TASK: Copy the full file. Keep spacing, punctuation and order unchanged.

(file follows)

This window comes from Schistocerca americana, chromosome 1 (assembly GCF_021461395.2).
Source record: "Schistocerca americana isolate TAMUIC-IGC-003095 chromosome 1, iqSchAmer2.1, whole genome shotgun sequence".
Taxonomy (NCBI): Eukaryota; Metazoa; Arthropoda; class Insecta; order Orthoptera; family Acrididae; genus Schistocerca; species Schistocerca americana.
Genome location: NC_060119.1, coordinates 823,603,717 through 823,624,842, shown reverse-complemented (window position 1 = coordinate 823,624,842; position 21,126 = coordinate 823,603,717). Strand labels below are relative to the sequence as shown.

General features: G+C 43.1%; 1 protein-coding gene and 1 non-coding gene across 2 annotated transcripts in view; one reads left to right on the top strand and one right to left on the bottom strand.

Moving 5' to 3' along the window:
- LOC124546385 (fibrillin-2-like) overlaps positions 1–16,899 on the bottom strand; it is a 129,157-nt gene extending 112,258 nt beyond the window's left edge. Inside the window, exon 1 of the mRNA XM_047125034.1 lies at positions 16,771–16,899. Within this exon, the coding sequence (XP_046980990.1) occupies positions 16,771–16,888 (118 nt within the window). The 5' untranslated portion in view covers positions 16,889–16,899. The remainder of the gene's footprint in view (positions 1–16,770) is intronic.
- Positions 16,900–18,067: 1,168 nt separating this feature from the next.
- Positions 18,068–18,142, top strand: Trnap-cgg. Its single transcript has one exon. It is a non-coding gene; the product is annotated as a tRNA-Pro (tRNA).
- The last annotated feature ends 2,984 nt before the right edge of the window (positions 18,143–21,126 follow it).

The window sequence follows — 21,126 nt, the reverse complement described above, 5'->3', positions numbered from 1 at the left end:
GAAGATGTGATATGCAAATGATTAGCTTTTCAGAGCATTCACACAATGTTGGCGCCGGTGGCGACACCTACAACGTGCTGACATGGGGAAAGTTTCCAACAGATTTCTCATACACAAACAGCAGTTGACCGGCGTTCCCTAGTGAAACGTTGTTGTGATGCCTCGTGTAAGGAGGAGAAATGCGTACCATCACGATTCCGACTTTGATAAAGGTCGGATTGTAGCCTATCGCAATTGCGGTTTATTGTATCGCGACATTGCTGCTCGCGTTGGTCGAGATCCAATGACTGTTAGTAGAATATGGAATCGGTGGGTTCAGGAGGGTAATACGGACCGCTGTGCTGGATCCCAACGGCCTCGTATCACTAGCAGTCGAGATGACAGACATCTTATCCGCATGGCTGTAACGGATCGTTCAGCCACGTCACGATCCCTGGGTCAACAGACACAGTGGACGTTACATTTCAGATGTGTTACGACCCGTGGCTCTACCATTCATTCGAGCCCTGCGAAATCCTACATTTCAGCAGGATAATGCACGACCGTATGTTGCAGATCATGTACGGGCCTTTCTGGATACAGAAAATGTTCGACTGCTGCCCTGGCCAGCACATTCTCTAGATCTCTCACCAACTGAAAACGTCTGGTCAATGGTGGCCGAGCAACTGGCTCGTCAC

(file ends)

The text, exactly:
This window comes from Schistocerca americana, chromosome 1 (assembly GCF_021461395.2).
Source record: "Schistocerca americana isolate TAMUIC-IGC-003095 chromosome 1, iqSchAmer2.1, whole genome shotgun sequence".
Taxonomy (NCBI): Eukaryota; Metazoa; Arthropoda; class Insecta; order Orthoptera; family Acrididae; genus Schistocerca; species Schistocerca americana.
Genome location: NC_060119.1, coordinates 823,603,717 through 823,624,842, shown reverse-complemented (window position 1 = coordinate 823,624,842; position 21,126 = coordinate 823,603,717). Strand labels below are relative to the sequence as shown.

General features: G+C 43.1%; 1 protein-coding gene and 1 non-coding gene across 2 annotated transcripts in view; one reads left to right on the top strand and one right to left on the bottom strand.

Moving 5' to 3' along the window:
- LOC124546385 (fibrillin-2-like) overlaps positions 1–16,899 on the bottom strand; it is a 129,157-nt gene extending 112,258 nt beyond the window's left edge. Inside the window, exon 1 of the mRNA XM_047125034.1 lies at positions 16,771–16,899. Within this exon, the coding sequence (XP_046980990.1) occupies positions 16,771–16,888 (118 nt within the window). The 5' untranslated portion in view covers positions 16,889–16,899. The remainder of the gene's footprint in view (positions 1–16,770) is intronic.
- Positions 16,900–18,067: 1,168 nt separating this feature from the next.
- Positions 18,068–18,142, top strand: Trnap-cgg. Its single transcript has one exon. It is a non-coding gene; the product is annotated as a tRNA-Pro (tRNA).
- The last annotated feature ends 2,984 nt before the right edge of the window (positions 18,143–21,126 follow it).

The window sequence follows — 21,126 nt, the reverse complement described above, 5'->3', positions numbered from 1 at the left end:
GAAGATGTGATATGCAAATGATTAGCTTTTCAGAGCATTCACACAATGTTGGCGCCGGTGGCGACACCTACAACGTGCTGACATGGGGAAAGTTTCCAACAGATTTCTCATACACAAACAGCAGTTGACCGGCGTTCCCTAGTGAAACGTTGTTGTGATGCCTCGTGTAAGGAGGAGAAATGCGTACCATCACGATTCCGACTTTGATAAAGGTCGGATTGTAGCCTATCGCAATTGCGGTTTATTGTATCGCGACATTGCTGCTCGCGTTGGTCGAGATCCAATGACTGTTAGTAGAATATGGAATCGGTGGGTTCAGGAGGGTAATACGGACCGCTGTGCTGGATCCCAACGGCCTCGTATCACTAGCAGTCGAGATGACAGACATCTTATCCGCATGGCTGTAACGGATCGTTCAGCCACGTCACGATCCCTGGGTCAACAGACACAGTGGACGTTACATTTCAGATGTGTTACGACCCGTGGCTCTACCATTCATTCGAGCCCTGCGAAATCCTACATTTCAGCAGGATAATGCACGACCGTATGTTGCAGATCATGTACGGGCCTTTCTGGATACAGAAAATGTTCGACTGCTGCCCTGGCCAGCACATTCTCTAGATCTCTCACCAACTGAAAACGTCTGGTCAATGGTGGCCGAGCAACTGGCTCGTCAC